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Silicon Oxide structure created using selective HF etching, by Yumin Shen, graduate student in Physics at The UO. 436X Magnification

On his way to class last spring, Jim Hutchison pauses to gaze at a huge hole in the ground. To most passersby on the University of Oregon campus, this rain-filled pit is an eyesore surrounded by a chainlink fence. But to Hutchison, a chemistry professor, it’s the foundation of what will be home to an exciting new field—nanotechnology, the science of the very, very small. When it officially opens in early 2008, the underground Lorry I. Lokey Laboratories (carved deep into the bedrock to isolate delicate instruments from the vibrations of passing vehicles) will establish solidly the University of Oregon as a leading center for this nascent science.

Nanotechnology’s proponents say its promised breakthroughs will change the world: from ultraefficient photovoltaic cells that turn sunlight into electricity to carbon nanowires 100 times stronger than steel; from “quantum dots”—exotic light-emitting crystals used to detect and treat diseases—to wastewater technologies that extract toxic metals from groundwater. Nanotechnology products are already hitting the market.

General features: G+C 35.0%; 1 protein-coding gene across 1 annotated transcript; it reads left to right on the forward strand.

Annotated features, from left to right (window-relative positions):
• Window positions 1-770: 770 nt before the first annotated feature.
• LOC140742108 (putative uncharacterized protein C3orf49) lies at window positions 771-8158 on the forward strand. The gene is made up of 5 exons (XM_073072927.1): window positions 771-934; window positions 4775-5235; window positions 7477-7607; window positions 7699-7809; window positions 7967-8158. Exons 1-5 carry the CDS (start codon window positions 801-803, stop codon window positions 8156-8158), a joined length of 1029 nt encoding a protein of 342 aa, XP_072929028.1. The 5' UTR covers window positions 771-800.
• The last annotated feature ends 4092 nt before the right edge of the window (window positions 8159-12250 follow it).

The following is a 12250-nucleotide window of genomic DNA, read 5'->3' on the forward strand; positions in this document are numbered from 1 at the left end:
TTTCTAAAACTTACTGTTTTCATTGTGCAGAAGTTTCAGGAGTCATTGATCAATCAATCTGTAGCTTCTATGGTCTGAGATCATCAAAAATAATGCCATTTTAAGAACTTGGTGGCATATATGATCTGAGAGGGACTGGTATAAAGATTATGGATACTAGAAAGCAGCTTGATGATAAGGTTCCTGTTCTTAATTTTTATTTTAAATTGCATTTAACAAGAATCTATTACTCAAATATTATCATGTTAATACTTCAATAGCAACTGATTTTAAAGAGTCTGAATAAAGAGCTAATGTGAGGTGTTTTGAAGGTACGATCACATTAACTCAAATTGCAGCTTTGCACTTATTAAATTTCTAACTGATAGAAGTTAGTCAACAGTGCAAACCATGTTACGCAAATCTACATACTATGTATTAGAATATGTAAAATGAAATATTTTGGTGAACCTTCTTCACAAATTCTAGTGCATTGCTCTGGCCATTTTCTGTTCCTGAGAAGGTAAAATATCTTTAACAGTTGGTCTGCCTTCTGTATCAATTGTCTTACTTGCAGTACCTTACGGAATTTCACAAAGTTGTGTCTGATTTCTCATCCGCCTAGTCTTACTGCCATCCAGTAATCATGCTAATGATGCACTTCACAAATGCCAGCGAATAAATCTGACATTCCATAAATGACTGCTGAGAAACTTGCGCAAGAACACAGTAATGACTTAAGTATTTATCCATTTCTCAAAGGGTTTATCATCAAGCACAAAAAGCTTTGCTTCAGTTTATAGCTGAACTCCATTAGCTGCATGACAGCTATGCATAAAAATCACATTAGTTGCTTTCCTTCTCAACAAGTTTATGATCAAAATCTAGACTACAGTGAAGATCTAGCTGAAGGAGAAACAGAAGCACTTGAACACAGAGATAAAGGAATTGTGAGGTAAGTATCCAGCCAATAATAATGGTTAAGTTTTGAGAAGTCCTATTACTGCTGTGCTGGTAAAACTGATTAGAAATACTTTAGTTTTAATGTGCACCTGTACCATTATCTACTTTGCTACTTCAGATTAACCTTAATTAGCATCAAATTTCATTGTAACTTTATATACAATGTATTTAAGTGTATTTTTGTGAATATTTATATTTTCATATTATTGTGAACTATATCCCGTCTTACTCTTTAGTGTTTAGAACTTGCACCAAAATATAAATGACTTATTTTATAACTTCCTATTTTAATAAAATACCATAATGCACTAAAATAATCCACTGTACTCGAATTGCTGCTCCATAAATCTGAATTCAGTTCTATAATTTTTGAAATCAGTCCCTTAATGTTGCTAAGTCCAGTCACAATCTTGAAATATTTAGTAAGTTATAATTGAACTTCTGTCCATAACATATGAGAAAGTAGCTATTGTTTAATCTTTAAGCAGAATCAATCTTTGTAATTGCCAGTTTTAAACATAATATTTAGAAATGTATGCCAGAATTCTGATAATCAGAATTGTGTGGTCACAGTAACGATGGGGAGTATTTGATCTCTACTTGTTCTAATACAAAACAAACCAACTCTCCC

But some environmental organizations, such as the international Erosion, Technology, and Concentration (ETC) group, claim that nanotechnology “poses enormous environmentaland social risks and must not proceed—even in the laboratory— in the absence of broad societal understanding and assessment.” Such environmental groups warn that these ultrasmall materials might escape into the environment or sneak into the human body with unknown consequences.

Although Hutchison does not share the views of ETC, he is also concerned about the effects of new technologies—and is doing something about it. He is well known in scientific circles for his pioneering work as a “green chemist,” committed to enhancing product safety and promoting sustainable manufacturing practices. Back in his cluttered office in Onyx Bridge, the Luke Skywalkerish–looking Hutchison says he wants materials scientists to learn from chemistry’s past mistakes and make this new science green. “Society has an incredible amount to gain from nanotech,” he says. “If we do it right, almost every area of life will be affected.” But if scientists fail to examine potential risks as well as benefits, says Hutchison, the new science may run into opposition that could thwart its enormous promise.

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